Josephine Decker is perhaps best-known for undressing in front of Marina Abramovic at The Artist Is Present (and being summarily escorted out by MoMA security), but for the holiday on Monday, the Prospect Heights-based performance artist and filmmaker is presenting a rather eclectic afternoon of film and performance at the reRun Gastropub Theater. The event will feature a screening of Squeezebox, a documentary short that doubles as a preview of a feature-in-progress based around the Main Squeeze Orchestra, an all-girl accordion ensemble; plus performances and a make-your-own-movie interlude. We asked for some elaboration:
So, tell us about the event at reRun on Monday. It’s a screening of your short film Squeezebox, derived from a feature in progress, involving a murder mystery and an all-girl accordion orchestra, right? How’d the elements of this film come together?
As soon as I joined the Main Squeeze Orchestra, I started having these incredible dreams: witches playing accordions, underground cabarets, gnome-children, octopuses, gorgeous ladies conjuring songs like tarot cards…Ã‚Â Haha. That is a really unusual list! Clearly, the color and energy of the orchestra were stirring something up in me.Ã‚Â I wanted to make a film, but I wanted to base it on the true characters of the orchestra—so I began collecting this documentary footage.
I followed Walter around his store and picked up little moments with the girls backstage at shows and soaked in the essence of this magical cove of ladies in New York City. What I had at the end was a lot of random footage! I wanted to string the documentary into a larger story, so I began concocting ideas of integrating a child character who is “waking up” to the magic of the orchestra sort of the way I did. The movie takes some strange twists, but it allowed me to delve deeper into some ideas I hope to develop further in a feature this year!
And the “make your own movie” interlude?
I’d been brainstorming ways for film screenings to be less sit-and-watch and more hey-doesn’t-this-make-you-wanna-[fill in the blank]?Ã‚Â Seeing movies has changed so much in the last ten years. You can watch almost anything from your home, so when people gather together for an event, I want to give them something meaty and interactive to hold onto!Ã‚Â So, the intermission is a chance for the audience to get creative and improvise on their own terms with the orchestra members… and a giant frog… and some very large wooden mushrooms.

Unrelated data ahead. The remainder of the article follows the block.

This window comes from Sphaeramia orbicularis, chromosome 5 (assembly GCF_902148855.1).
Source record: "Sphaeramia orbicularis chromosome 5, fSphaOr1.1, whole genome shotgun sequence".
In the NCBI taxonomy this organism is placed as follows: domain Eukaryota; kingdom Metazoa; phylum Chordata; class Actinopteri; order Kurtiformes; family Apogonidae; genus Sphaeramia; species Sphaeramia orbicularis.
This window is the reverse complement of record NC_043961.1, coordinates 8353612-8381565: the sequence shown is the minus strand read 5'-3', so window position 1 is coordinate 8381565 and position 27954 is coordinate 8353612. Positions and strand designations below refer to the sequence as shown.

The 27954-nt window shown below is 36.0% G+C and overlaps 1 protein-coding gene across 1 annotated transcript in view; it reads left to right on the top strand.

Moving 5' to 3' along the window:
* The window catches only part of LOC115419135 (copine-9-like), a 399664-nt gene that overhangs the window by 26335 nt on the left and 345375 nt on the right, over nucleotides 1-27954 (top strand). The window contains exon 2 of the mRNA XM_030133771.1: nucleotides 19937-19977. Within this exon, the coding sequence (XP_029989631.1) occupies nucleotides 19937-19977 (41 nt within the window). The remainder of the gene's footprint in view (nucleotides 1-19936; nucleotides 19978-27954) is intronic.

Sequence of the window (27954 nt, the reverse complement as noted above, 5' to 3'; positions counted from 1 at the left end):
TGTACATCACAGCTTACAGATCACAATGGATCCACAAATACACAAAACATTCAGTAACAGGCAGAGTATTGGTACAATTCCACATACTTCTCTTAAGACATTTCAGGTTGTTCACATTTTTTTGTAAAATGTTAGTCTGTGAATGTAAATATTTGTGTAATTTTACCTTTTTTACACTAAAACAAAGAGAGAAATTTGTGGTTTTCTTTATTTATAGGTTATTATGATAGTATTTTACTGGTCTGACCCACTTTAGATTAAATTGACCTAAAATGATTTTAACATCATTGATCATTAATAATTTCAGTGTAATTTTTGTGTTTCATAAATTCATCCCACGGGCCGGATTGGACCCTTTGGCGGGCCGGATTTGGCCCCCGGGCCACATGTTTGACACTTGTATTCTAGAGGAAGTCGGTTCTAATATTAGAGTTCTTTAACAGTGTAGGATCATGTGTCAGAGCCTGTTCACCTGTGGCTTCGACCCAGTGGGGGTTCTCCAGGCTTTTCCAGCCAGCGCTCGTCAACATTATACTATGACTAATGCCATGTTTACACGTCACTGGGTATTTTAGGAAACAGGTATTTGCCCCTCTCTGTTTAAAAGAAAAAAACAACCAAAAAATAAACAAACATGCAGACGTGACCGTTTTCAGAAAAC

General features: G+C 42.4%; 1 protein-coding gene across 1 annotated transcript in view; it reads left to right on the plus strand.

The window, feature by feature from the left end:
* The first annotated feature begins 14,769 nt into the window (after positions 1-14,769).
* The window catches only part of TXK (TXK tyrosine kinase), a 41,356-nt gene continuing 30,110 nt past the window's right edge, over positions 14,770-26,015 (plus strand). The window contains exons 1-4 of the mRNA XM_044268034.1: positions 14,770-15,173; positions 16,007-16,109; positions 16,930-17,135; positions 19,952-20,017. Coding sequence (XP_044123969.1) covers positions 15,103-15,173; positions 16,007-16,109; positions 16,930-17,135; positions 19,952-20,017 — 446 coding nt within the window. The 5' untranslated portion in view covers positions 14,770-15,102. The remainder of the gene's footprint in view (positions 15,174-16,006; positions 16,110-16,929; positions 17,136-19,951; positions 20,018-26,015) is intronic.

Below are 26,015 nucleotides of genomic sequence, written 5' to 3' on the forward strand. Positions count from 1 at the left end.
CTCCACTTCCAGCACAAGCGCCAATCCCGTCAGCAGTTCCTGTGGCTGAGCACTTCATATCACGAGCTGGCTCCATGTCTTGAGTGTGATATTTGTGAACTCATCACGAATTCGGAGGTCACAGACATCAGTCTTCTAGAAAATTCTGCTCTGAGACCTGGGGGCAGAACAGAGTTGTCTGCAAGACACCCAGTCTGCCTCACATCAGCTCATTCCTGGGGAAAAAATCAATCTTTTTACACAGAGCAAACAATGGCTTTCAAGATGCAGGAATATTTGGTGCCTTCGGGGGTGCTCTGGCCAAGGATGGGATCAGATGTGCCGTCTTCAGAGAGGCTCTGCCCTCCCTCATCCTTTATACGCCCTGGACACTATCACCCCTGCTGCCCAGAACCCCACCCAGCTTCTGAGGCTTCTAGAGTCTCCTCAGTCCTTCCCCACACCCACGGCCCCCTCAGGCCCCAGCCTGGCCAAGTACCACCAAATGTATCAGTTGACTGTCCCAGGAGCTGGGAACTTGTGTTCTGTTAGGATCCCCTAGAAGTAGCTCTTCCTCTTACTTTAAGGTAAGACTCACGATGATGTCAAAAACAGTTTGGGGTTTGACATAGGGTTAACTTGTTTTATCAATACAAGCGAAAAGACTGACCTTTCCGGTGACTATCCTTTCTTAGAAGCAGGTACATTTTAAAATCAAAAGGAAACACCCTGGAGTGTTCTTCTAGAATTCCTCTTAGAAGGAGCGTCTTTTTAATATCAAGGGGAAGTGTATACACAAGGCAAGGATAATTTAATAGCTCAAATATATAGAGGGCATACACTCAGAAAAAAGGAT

How will performance be integrated into the screening? How does it fit withÃ‚Â Squeezebox?
Showing the movie just wouldn’t feel proper without the music of its inspiration: The Main Squeeze Orchestra.Ã‚Â And actually, after I finished the short Squeezebox, I had some of the ladies of the orchestra work with acting geniuses Charlie Hewson and Adrian Jevicki to improvise scenes I wanted to explore in my feature. Adrian, who runs Movementpants Dance, will be MC-ing the event and performing a new work of his, so this event is really a coming-together of many of the Squeezebox collaborators!
You seem to be to be shooting for something like a jug band-style retro aesthetic—what’s attractive about that, from a storytelling perspective?
The film is set in the present, but the characters and their interactions have this sort of timeless quality—I think that is what has always struck me about the orchestra. They are all a bunch of ladies, with jobs or something like jobs, who live the New York of today, but when they get together to play, they leave the present and become part of a larger history of music, of the accordion, of vaudeville, of New York’s performance past. And that energy requires a different set of aesthetic rules: ones that call on nostalgia and timelessness.
And, incidentally, did you ever hear anything about what Marina Abromovic thought of your tribute at The Artist Is Present?
You know, I don’t think she got to see much of it!